July 2011 - John Mauldin's Outside the Box

John Mauldin reads hundreds of articles, reports, books, newsletters, etc. and each week he brings one essay from another analyst that should stimulate your thinking. John will not agree with all the essays, and some will make us uncomfortable, but the varied subject matter will offer thoughtful analysis that will challenge our minds to think Outside The Box.

John Mauldin's Outside the Box

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  • Germany's Choice: Part 2

    For today's special edition OTB, let's turn our fiscal eye across the pond to all that's going haywire in Europe. But not the continent's banking crisis, per se. Today's piece takes a broad look at who's really running the show. I'll give you a hint - they've done it before, and it wasn't too long ago. The folks at STRATFOR (a global intelligence publication) have spent the better part of two years saying that Germany will run Europe. The newly redesigned EFSF (European Financial Security Facility) can be considered concrete evidence of such.

    From Berlin's point of view, the Eurozone is its sphere of influence, and its preservation is in Germany's national security interest. It's a new Europe, where Germany's not just the checkbook anymore, but holds some reins.

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  • Converging On The Horizon

    This week’s Outside the Box is with an old friend to long-time readers, Ed Easterling of Crestmont Research. Ed is usually on the bullish side, but his research of late points to a few warning signs that say some cycle convergences may be pointing to problems. And that coincides with my macro concerns. As usual, lots of charts and data, but easy to read and understand. And, for those with stock market investments, very thought-provoking and timely.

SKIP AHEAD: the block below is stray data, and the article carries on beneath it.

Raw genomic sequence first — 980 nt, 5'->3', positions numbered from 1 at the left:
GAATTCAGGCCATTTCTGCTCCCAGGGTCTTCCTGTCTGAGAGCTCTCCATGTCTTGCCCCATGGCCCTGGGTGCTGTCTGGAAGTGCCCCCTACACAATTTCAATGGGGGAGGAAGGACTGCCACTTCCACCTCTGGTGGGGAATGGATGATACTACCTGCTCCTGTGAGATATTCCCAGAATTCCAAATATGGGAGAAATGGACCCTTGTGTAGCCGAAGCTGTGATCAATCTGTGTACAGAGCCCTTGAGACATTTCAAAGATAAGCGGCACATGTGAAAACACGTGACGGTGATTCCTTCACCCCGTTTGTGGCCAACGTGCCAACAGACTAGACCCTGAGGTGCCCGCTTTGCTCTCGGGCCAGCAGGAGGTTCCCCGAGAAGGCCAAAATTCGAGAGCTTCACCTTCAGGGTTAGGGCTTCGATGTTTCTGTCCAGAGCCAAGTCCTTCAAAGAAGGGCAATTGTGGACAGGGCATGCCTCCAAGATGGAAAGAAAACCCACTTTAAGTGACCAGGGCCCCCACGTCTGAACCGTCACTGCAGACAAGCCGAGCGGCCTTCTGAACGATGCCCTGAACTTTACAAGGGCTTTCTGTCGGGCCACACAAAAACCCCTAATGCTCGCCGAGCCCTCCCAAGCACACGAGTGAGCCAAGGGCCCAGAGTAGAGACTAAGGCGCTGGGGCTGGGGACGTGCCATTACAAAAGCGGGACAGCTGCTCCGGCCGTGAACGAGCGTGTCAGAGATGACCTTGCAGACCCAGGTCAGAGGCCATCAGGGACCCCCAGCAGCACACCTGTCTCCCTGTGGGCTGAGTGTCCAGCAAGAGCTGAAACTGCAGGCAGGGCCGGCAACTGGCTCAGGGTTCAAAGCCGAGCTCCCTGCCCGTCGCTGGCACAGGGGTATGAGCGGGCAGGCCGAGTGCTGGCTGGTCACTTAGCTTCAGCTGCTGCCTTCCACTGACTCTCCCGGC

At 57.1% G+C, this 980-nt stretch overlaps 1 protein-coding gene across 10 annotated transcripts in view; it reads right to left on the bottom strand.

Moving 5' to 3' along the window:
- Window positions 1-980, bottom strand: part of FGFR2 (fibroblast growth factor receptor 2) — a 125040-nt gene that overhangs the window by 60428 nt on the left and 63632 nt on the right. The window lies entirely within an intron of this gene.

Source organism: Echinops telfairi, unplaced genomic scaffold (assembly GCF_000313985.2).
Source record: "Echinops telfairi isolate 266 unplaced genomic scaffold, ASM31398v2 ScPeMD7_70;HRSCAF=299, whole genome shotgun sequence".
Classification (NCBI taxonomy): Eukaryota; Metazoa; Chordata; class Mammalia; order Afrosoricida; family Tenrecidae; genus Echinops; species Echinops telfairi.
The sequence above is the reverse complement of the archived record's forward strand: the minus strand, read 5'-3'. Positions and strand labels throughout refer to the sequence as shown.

I write this at 34,000 feet on the way back to Dallas. I met with a few Congressmen this morning and then ten Senators (!) this afternoon. It seems that some of them had read Endgame and rounded up a rather impressive group to come hear me speak for about 90 minutes. No Powerpoint, just off the cuff, with lots of very pointed questions, and they were taking notes (mostly). Some have been my long-time readers (go figure). It was bipartisan. Actually tripartisan, as independent Joe Lieberman was there, and asked some very hard questions. They cut me no slack and I gave no quarter. It was a very frank discussion. This is a group that is quite worried (I should say seriously worried) about our future, and they let me know there were more like them. On both sides of the aisle. It was actually somewhat encouraging, except that they are not optimistic. There was a sense of palpable concern that nothing might be done until we have a crisis, and so they realize the need to act. They are working to get their fellow Senators on board. Maybe there is hope. Without naming names, I was particularly impressed with the questions from a “Tea Party” Senator when I talked about the “glide-path option” and what going too fast would mean – as in a depression. I think he got it. We’ll see. He took the most notes, although Portman (who ran OMB so has a serious resumé and credibility on budgets) was going through paper rather fast as well.